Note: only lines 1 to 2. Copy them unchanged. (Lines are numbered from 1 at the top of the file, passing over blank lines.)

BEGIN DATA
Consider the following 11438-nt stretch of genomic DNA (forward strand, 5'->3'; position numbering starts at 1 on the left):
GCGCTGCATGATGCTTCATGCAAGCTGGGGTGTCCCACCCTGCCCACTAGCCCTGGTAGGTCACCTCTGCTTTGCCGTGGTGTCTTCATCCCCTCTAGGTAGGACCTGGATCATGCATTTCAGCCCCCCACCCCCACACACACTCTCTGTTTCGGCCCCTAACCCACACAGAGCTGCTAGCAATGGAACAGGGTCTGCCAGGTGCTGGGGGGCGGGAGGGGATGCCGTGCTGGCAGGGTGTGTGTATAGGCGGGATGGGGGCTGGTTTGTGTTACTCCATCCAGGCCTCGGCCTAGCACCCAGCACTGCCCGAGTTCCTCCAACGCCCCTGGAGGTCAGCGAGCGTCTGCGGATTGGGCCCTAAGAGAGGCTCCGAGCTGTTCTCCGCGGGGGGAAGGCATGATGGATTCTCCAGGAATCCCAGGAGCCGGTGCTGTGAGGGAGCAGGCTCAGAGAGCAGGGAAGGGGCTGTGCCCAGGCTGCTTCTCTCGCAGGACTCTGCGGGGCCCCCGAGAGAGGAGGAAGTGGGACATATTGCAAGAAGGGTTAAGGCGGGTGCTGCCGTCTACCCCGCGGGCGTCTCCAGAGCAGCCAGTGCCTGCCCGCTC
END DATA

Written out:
Consider the following 11438-nt stretch of genomic DNA (forward strand, 5'->3'; position numbering starts at 1 on the left):
GCGCTGCATGATGCTTCATGCAAGCTGGGGTGTCCCACCCTGCCCACTAGCCCTGGTAGGTCACCTCTGCTTTGCCGTGGTGTCTTCATCCCCTCTAGGTAGGACCTGGATCATGCATTTCAGCCCCCCACCCCCACACACACTCTCTGTTTCGGCCCCTAACCCACACAGAGCTGCTAGCAATGGAACAGGGTCTGCCAGGTGCTGGGGGGCGGGAGGGGATGCCGTGCTGGCAGGGTGTGTGTATAGGCGGGATGGGGGCTGGTTTGTGTTACTCCATCCAGGCCTCGGCCTAGCACCCAGCACTGCCCGAGTTCCTCCAACGCCCCTGGAGGTCAGCGAGCGTCTGCGGATTGGGCCCTAAGAGAGGCTCCGAGCTGTTCTCCGCGGGGGGAAGGCATGATGGATTCTCCAGGAATCCCAGGAGCCGGTGCTGTGAGGGAGCAGGCTCAGAGAGCAGGGAAGGGGCTGTGCCCAGGCTGCTTCTCTCGCAGGACTCTGCGGGGCCCCCGAGAGAGGAGGAAGTGGGACATATTGCAAGAAGGGTTAAGGCGGGTGCTGCCGTCTACCCCGCGGGCGTCTCCAGAGCAGCCAGTGCCTGCCCGCTC